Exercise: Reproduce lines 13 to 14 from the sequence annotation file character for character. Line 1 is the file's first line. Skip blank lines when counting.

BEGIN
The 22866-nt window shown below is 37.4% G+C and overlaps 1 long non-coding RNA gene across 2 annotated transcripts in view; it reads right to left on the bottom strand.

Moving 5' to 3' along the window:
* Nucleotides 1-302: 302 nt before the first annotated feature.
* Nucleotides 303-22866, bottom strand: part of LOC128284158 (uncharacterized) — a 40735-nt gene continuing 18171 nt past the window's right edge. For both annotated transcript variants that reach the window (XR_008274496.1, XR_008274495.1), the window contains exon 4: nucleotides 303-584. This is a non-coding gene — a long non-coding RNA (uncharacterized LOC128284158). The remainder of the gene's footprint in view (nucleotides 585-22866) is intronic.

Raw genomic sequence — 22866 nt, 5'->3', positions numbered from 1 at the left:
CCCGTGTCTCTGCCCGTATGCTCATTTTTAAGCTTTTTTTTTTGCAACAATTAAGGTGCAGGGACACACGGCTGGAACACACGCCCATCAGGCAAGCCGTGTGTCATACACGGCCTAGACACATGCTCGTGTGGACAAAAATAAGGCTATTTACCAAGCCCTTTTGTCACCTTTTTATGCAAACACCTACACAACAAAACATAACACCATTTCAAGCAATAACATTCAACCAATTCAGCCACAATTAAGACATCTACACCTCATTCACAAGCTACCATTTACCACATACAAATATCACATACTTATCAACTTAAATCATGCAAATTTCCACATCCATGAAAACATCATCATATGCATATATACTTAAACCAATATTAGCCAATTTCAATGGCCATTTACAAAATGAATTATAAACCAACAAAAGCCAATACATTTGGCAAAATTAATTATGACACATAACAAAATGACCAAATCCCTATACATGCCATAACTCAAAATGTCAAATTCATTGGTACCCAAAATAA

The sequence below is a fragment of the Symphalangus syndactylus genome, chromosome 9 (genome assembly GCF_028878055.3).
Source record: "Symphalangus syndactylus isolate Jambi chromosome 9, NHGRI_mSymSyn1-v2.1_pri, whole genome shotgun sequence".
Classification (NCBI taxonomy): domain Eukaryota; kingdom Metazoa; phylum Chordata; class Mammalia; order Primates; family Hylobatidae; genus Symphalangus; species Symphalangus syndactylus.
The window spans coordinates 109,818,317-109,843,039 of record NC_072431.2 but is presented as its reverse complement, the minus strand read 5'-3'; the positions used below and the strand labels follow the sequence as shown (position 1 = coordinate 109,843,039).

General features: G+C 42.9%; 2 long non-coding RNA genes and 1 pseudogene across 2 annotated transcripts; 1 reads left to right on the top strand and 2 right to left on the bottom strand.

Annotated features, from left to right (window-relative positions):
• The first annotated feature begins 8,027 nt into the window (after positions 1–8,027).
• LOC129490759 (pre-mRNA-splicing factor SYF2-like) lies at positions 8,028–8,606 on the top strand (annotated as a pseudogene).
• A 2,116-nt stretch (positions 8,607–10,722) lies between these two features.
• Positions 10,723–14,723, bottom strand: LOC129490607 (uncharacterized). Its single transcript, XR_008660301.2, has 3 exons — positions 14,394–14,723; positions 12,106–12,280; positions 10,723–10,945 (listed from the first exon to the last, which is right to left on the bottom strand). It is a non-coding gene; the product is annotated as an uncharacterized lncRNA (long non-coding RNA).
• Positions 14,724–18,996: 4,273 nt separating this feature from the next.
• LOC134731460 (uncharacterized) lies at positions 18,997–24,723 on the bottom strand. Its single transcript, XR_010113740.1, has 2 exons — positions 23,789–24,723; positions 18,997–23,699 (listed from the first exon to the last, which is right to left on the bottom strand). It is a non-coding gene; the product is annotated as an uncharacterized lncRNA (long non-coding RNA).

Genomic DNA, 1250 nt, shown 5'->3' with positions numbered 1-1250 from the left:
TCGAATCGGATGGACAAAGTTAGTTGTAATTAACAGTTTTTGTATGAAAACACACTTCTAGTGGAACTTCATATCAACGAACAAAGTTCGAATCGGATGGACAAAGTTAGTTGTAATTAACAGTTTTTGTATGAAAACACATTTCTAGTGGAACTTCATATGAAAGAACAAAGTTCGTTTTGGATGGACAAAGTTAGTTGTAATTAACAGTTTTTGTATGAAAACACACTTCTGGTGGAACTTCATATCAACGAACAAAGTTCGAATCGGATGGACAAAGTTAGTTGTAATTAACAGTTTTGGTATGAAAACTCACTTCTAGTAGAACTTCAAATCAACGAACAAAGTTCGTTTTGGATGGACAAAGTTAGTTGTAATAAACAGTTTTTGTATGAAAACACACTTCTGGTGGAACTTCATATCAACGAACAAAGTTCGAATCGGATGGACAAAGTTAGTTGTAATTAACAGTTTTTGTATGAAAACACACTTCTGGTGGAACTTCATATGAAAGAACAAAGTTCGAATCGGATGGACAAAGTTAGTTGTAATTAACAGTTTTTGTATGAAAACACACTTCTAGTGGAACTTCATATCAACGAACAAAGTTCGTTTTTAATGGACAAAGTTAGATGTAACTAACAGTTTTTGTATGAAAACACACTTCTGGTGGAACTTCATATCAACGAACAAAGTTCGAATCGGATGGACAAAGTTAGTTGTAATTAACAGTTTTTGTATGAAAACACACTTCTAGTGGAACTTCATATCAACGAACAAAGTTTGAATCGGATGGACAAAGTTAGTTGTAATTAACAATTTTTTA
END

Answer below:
• The first annotated feature begins 8,027 nt into the window (after positions 1–8,027).
• LOC129490759 (pre-mRNA-splicing factor SYF2-like) lies at positions 8,028–8,606 on the top strand (annotated as a pseudogene).